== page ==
Brittany, the 'market garden of France,' is a peninsula on France's north-western corner. Unlike the rest of the country, Brittany, along with Wales, Ireland, Scotland (and to a lesser extent Cornwall) is categorised as one of the five Celtic nations, which has often led to it being referred to as Lesser Britain. Indeed, the language of the region is not French but Breton which is Celtic in origin and rather similar to Welsh.
Brittany For Foodies
The list of foodie delights for which this beautiful region is famed is as long and varied as its 750 mile coastline. Ble noir, buckwheat flour produced in Brittany forms the basis of galettes of the east and crepes of the west. Both of these pancakes are real Breton favourites and can be enjoyed hot or cold stuffed with just about anything.
Galettes, from the east of the region, are made from buckwheat and water and are flatter and less airy that their western siblings the crepes. For a real taste of Brittany try one stuffed with grilled 100% pork sausage, another of the regions products washed down with a cup of local cider. Galettes are available just about everywhere in the east from roadside stalls, cafes and mobile stalls that pop up at local cultural and sporting events. Crepes, are made not with water but with eggs giving them a spongier and lighter texture and like the galette they can be stuffed full of sweet or savoury goodies. Traditionally, these are best enjoyed with lait ribot - Breton buttermilk.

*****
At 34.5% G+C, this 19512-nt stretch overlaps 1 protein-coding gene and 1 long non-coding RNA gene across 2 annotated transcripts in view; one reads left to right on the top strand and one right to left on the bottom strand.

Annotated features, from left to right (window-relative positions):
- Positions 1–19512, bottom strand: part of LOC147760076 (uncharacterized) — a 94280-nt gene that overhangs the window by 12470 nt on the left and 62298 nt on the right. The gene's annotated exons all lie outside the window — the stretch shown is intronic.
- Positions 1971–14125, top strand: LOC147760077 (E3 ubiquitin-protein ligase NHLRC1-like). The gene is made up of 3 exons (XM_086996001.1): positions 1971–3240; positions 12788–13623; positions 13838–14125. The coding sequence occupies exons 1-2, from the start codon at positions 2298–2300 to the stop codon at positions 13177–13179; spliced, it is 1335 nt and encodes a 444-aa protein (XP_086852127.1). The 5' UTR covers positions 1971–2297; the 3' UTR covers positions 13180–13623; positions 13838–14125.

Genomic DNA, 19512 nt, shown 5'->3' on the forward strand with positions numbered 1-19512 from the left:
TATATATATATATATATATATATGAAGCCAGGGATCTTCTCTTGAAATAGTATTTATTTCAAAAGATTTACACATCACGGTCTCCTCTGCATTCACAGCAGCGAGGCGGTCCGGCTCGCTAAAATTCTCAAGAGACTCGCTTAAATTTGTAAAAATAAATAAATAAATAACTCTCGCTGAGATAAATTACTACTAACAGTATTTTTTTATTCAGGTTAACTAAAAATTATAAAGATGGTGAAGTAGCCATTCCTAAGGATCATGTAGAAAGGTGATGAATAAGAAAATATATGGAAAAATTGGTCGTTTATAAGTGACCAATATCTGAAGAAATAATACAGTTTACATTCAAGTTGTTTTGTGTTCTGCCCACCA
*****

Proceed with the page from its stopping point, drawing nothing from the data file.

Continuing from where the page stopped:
Any time is a good time for galettes and crepes. They are served with fresh or stewed fruit at breakfast, as savoury food on the go during the day and by evening are turned into extremely sophisticated desserts by the region's best chefs.
Ble noir is also the flour of choice for the dumplings of what could be described as the region's signature dish, Kig ar Farz: a substantial stew of lamb, beef or pork depending on the season and the area of Brittany in which you are enjoying it. Breton faire is packed with fresh vegetables - no surprise as the region grows 70% of all the cauliflowers and shallots grown in France along with 65% of artichokes and 33% of spinach.
As impossible as this may seem, should you want an alternative to crepes or galettes, then try Breton Far, a delicious prune flan not unlike clafloutis or the very rich kouign amann; a sweet butter cake made from bread dough which is best served only slightly warm.
With its long coast line, the seafood in Brittany is exceptional with mussels and oysters being real specialities. Order a fruits de mer platter in Brittany and you won't be disappointed in either the variety or quality of the food presented to you. If you venture to Roscoff, the lobster there is said to be the best in France, if not Europe. Even very reasonably priced restaurants in Brittany's most coastal areas will have menus bursting with local, fresh caught sea food. Moules Frites, mussels served with a side order of fries makes a delicious light meal or substantial snack.